With the first age group of children, Yousry brings the participants into an environment wherethey learn to be together and are given the 31 principles of the Universal Human Rights Declaration. The 31 principles are then divided among groups of 3 to 5 children. Each group takes a particular principle home, relates it to their daily living situations and starts discussing it among their families and community members. When children enlist the help of their parents in discussing the Human Rights principles they ensure the spread of values like empathy and tolerance into the wider community.This approach nurtures teamwork, collaboration and tolerance among children.
The children then come back to the classroom work together with the instructors and classmates; they open a debate about it, discuss challenges faced and reach a common understanding through a series of discussions and group activities. Afterwards, each instructor, together with a group of children, tries to create a local initiative reflecting the ideas and values of that principle.
One example of a local initiative was seen when one group of students helped establish associationin collaboration with the pediatric patients and their parentsto ensure adequate and top quality care for pediatric kidney dialysis patients. This local initiative surpassed religious and cultural difference and provided health services to all children regardless of their religious beliefs in an area famous for religious strife.
After the children graduate Fromhigh School, they are subjected to receiving the same interactive methodology but at a more advanced level. These young adults, aged 18 to 21, are given the tools to help them to promote and advocate for tolerance and acceptancein addition, they are trained to become future instructors. During the last 10 years, this advanced program produced 600 instructors.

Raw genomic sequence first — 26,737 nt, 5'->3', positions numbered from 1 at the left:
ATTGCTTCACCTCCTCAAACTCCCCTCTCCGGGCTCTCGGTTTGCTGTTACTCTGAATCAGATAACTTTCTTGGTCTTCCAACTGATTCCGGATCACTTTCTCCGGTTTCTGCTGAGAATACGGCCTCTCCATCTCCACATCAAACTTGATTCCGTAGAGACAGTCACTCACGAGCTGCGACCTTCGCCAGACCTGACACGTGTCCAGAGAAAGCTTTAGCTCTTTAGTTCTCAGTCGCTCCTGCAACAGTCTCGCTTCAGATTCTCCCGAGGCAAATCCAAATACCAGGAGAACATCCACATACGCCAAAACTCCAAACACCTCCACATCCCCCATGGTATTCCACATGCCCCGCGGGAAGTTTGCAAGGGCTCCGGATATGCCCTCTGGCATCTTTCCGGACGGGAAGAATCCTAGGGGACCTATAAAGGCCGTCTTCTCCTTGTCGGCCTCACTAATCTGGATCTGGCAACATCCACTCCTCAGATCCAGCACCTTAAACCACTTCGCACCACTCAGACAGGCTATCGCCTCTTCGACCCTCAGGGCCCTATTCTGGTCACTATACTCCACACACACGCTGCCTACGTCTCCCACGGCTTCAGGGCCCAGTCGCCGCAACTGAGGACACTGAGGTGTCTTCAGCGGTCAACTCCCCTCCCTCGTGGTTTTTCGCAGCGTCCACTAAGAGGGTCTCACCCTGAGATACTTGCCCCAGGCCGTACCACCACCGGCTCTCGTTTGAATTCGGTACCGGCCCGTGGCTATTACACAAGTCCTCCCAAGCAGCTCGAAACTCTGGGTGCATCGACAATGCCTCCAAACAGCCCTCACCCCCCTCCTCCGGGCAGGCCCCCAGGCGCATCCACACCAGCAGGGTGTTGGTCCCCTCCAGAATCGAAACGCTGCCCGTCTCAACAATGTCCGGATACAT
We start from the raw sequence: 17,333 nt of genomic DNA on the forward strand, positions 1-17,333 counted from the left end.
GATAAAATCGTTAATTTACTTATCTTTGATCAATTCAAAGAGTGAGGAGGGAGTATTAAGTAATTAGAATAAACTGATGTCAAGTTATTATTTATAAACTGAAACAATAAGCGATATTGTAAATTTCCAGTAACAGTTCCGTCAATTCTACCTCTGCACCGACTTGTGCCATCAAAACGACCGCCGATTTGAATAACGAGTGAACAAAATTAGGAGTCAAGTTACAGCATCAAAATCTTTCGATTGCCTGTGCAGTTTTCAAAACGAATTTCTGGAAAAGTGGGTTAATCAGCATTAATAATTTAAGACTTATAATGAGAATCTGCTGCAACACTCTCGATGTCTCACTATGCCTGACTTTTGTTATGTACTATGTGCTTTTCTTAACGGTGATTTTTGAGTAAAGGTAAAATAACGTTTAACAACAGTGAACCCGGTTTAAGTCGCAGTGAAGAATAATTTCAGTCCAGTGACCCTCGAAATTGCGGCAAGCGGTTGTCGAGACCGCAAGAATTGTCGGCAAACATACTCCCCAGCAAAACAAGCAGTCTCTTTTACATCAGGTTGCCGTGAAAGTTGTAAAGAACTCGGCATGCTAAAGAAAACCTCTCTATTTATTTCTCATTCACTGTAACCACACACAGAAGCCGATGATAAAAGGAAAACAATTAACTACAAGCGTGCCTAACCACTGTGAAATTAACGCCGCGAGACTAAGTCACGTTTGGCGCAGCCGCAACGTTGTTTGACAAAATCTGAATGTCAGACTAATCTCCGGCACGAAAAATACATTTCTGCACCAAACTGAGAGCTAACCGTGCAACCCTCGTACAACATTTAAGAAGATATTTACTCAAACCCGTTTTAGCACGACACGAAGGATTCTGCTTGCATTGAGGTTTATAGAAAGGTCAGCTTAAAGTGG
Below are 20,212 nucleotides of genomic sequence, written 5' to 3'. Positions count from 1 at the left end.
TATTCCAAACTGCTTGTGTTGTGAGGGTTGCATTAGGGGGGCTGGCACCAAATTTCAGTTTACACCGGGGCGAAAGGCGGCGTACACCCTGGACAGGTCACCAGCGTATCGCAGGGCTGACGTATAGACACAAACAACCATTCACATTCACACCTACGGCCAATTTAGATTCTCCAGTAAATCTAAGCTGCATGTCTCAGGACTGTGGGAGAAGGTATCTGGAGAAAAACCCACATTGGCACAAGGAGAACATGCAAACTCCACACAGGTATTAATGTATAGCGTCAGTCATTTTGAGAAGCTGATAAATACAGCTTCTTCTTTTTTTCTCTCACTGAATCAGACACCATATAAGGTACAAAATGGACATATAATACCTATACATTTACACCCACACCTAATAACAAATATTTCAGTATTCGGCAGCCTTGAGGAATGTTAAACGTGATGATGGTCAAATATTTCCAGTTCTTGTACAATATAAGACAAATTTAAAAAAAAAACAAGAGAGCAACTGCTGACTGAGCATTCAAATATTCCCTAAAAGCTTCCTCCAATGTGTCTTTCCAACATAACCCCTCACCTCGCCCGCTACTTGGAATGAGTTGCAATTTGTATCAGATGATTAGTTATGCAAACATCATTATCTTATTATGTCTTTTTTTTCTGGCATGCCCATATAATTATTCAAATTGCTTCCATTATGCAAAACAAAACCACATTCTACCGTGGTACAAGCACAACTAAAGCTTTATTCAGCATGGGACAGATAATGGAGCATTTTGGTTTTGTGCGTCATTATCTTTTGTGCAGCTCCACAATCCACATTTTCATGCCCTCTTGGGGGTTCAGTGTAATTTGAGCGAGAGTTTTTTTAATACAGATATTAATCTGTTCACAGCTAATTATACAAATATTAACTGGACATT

To expand his program and its impact on society, Yousry is consolidating his current partnerships, and diversifying the scope and nature of his allies. He is continuing the training of trainers for CSOs staff, law students, school teachers and media professionals. He is also lobbying with the Ministry of Education to include a “civil education” class in public schools which is based on Human Rights principles and values of empathy and tolerance. Finally, he is co-authoring a civic education curriculum that will be an extracurricular subject in public schools and mass communication colleges.
To institutionalize his tolerance program Yousry is currently in negotiations with Al-Azhar University and Sunday Church Schools to integrate his approach into their religion classes.
Yousry El Koumy grew up in Tanta (North of Cairo), Egypt with a hard working father and a loving mother. As a child, Yousry looked up to his father who had positive relationships with the neighborhood church and an uncle who took him along to religious meetings in mosques and with the Muslim Brotherhood. Later on, in high school, Yousry met his first Christian friend. This marked a turning point in Yousry’s life, when he realized that he had to effectively communicate and cohabitate with someone religiously different.
Because of these personal experiences, Yousry renounced conventional beliefs of rejecting diversity and decided to promote his own ideas about the benefits of tolerant thinking and the uses of dialogue amongst different sectors of society. Yousry’s commitment to promote diversity and tolerance influenced his career choices and led him to leave the more lucrative career of accounting and work in an educational CSO. Yousry believes that education is the key to transform people’s perceptions of themselves and their lives. He believes that by integrating concepts of tolerance through education of children and youth, we can build a more inclusive society.
Yousry regards Ashoka as a critical gateway to link him with other like-minded people who can inspire him and help him grow his initiative. Ashoka can help Yousry expand his idea to the next level, covering more governorates, reaching more beneficiaries, and implementing a civic education curriculum in public schools and universities. He seeks additional skills and networking opportunities to promote his initiative nationally and regionally. Additionally, he hopes that Ashoka will offer him more focused and effective strategies to achieving his ultimate goal of realizing a world where every person has a tolerant and accepting mindset that embraces diversity and differences.